The Lawnmower Man


1h 48m 1992
The Lawnmower Man

Brief Synopsis

A sceintist obsessed with virtual reality experiments on a gardener's assistant.

Film Details

Also Known As
Lawnmower Man, cobaye
MPAA Rating
Genre
Horror
Thriller
Sci-Fi
Release Date
1992
Distribution Company
NEW LINE CINEMA (NEW LINE)
Location
Northern California, USA; Los Angeles, California, USA

Technical Specs

Duration
1h 48m

Synopsis

A slow-witted teenager develops a super intellect when he becomes a guinea pig for a scientist experimenting with virtual reality.

Crew

Melinda Armstrong

Stunt Player

Gregory Austin

Carpenter

Rick Avery

Stunt Player

Justin Bailey

On-Set Dresser

Mike Ballew

Driver

Rick Barker

Stunt Player

Daniel W. Barringer

Stunt Player

Alan Baumgarten

Editor

Bobby Bednar

Carpenter

Katherine L Benavides

Wardrobe Assistant

Phillip Billey

Carpenter

Jody Bingenheimer

Driver

Paula Bowering

Other

Dan Bradley

Stunt Coordinator

Patti Brand

Makeup

Michel Briere

Carpenter

Andrew Broomhead

Transportation Co-Captain

Charlotte Brosnan

Production Assistant

Bobby Burns

Stunt Player

Hal Burton

Stunt Player

Danny Butch

On-Set Dresser

Russell Carpenter

Director Of Photography

Elizabeth Castro

Assistant Editor

Frank Ceglia

Special Effects

Tom Ceglia

Special Effects

Thomas Chandler

Assistant Camera Operator

Lisa Cholodenko

Assistant Editor

Lisa Cochran

Production Coordinator

Marty Collins

Steadicam Operator

Scott Cook

Stunt Player

Shawn Holly Cookson

Assistant Costume Designer

Elizabeth Cooper-smokler

Production Assistant

Joe Cosentino

Transportation Captain

Wayne Daddio

Other

Laura Dash

Stunt Player

Dino Demariadave Schnier

Driver

Todd A Dos Reis

Assistant Camera Operator

Mara Duronslet

Assistant

Chris Emory

Swing Gang

Rodger Enochson

Carpenter

Robert P Enriquez

Assistant Production Accountant

Steve Eustace

Carpenter

Gimel Everett

Screenplay

Gimel Everett

Producer

Russell C. Fager

Sound Mixer

Chris Farmer

Art Director

Julie Fife

Electrician

George Fisher

Stunt Player

Michael Grover Forster

Other

Mary Jane Fort

Costume Designer

Ron Freeto

Carpenter

Michael Fuller

Swing Gang

Jason Garrett

Art Assistant

Dale Gibson

Stunt Player

Anthony Giovannini

Carpenter

Michael Gooch

Carpenter

Chris Gorak

Assistant

Ron Gress

Other

Gerardo Gudino

Other

Paul Haines

Special Effects

Tim Harris

Welder

Geno Hart

Stunt Player

Geno Hart

Transportation Coordinator

John Hulett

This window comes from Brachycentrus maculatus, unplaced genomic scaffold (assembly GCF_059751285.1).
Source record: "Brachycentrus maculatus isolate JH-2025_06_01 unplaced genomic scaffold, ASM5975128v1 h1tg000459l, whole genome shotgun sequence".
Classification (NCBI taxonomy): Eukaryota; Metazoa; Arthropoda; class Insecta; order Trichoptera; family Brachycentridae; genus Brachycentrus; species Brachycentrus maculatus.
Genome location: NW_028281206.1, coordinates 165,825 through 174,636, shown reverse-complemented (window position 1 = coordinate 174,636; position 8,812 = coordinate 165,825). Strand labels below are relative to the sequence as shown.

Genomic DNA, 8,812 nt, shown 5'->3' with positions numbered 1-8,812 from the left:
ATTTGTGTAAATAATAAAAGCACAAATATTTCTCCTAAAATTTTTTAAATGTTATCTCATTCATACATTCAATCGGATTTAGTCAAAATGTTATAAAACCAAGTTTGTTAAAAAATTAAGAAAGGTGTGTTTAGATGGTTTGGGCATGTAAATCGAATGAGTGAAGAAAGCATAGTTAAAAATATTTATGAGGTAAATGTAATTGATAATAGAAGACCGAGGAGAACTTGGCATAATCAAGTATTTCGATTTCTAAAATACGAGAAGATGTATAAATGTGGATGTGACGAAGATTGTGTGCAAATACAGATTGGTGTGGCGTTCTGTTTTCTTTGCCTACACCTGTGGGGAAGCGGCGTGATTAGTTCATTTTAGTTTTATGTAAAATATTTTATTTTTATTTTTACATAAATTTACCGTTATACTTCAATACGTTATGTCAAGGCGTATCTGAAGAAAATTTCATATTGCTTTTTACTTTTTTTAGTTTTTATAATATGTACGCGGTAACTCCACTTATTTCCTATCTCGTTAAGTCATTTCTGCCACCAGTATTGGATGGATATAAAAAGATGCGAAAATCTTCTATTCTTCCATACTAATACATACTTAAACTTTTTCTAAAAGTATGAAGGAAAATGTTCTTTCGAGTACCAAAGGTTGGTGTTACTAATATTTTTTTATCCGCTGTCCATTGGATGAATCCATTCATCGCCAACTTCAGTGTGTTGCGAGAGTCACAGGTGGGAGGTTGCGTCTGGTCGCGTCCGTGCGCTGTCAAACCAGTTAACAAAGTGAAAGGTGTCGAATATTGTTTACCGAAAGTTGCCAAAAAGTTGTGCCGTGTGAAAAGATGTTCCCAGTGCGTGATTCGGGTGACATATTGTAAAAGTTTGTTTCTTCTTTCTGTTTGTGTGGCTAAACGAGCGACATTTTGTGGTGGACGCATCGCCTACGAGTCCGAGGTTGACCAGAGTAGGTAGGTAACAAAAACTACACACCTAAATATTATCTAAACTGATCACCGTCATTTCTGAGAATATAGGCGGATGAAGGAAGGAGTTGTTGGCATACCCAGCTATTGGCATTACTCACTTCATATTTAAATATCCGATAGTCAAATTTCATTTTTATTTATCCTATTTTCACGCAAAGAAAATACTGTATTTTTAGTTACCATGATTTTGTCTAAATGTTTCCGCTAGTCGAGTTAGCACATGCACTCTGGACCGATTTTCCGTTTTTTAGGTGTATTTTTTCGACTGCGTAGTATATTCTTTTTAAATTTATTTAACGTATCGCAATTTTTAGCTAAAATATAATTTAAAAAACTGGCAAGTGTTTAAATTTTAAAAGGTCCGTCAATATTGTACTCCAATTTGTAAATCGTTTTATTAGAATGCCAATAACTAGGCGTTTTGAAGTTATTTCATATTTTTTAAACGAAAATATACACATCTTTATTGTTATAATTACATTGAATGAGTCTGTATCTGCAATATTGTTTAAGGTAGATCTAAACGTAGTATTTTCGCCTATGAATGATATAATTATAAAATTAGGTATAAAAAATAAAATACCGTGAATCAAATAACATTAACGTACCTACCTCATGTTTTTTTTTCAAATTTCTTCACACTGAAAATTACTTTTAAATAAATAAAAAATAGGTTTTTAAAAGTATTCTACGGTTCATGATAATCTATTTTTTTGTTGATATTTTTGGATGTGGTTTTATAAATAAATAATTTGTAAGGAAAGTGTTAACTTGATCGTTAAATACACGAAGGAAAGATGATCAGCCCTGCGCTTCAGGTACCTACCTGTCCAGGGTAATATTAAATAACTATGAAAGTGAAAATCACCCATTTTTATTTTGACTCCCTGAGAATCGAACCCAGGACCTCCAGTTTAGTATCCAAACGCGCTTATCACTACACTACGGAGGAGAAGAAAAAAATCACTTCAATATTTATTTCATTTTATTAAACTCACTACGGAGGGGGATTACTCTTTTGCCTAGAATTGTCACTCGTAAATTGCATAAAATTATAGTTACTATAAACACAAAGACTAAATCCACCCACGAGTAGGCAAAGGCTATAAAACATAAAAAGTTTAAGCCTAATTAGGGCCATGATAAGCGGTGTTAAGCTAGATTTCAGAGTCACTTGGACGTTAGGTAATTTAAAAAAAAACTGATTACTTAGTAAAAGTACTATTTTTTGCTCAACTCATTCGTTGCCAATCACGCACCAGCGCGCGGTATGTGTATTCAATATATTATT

On-Set Dresser

John Hulett

Swing Gang

Alvin Hurd

Driver

Craig Hutchison

Production Accountant

Steve Irwin

Video Playback

Mark R Jackson

Assistant Camera Operator

Patrick Jackson

Other

Mark Jaime

Carpenter

Jeffrey A Johnson

Dolly Grip

Sarah Nugent Johnstone

Assistant Director

Al Jones

Stunt Player

Brett Jones

Stunt Player

Dave Joseph

Production

Robert Katz

Location Manager

Geno Kerry

Grip

Stephen King

From Story

David R Kohn

Best Boy

Andrew Kusmierz

Art Assistant

Steve Lane

Executive Producer

Anthony Laponsie

Other

Steven Laponsie

Other

Michael T Larson

Production Assistant

Mara J Lee

Assistant Director

Brett Leonard

Screenplay

Gregg Leonard

Driver

Greg Lille

Consultant

Michele Lilley

Assistant Production Coordinator

Matthew Martin

Carpenter

Chris Masson

Swing Gang

Jacqueline Masson

Set Decorator

Alex Mcdowell

Production Designer

Eamonn Mcglynn

Carpenter

Darren Mclaughlin

Electrician

Brian Mcmillan

Technical Advisor

Peter Mcrae

Associate Producer

Ian Mcvey

Assistant Director

Tony Medina

Carpenter

Seth Micklin

Swing Gang

Voya Mikulic

Gaffer

Lloyd Moriarity

Key Grip

George Niciforos

Art Assistant

Thomas J O'brien

Carpenter

Mark Orrison

Stunt Player

Alfonse Pagano

Other

Carlo Papica

Electrician

Mike Pappas

Electrician

Cindy Parisotto

Assistant Editor

Thomas G Petrello

Swing Gang

Tome Petrello

On-Set Dresser

Jason Pollack

Other

Lee Poppie

Stunt Player

Tim Price

Assistant Set Decorator

Robert Pringle

Executive Producer

Eric Ramsey

Storyboard Artist

Vincent Rapini

Dolly Grip

Kati Rogers

Script Supervisor

Hayden Rosenaur

Craft Service

Kevin D Ross

Associate Editor

Kerry Rossall

Stunt Player

Garner Ryan

Carpenter

Vito Sanfilippo

On-Set Dresser

Adam Santelli

Electrician

Heidi Santelli

Production Assistant

Chris Santini

Carpenter

Ted Schelling

Video Playback

Pete Sebring

Driver

Tim Sherrier

Carpenter

Patrick Shields

Other

Edward D Simons

Executive Producer

Philip Singh

Other

R. Vincent Smith

Assistant Property Master

Ronald B Smith

Driver

Jerry Snajczuk

Driver

Erik Stabenau

Stunt Player

Rachel L Sterns

Production Assistant

Mick Strawn

Carpenter

Milton Subotski

Coproducer

Steven Suchman

Assistant Art Director

Suzanne Tenner

Photography

David Thorpe

Other

Vincent Tremonti

Makeup

Eric Troop

On-Set Dresser

Patricia Troy

Casting Associate

Jonathon Tucker

Swing Gang

Clive Turner

Executive Producer

Wendy Van Dyke

Wardrobe Supervisor

Butch Von Bulow

Grip

Christopher M Waldoch

Driver

Kevin J Ward

Boom Operator

Perry Welch

Carpenter

Richard Welch

Construction Coordinator

Adam Welles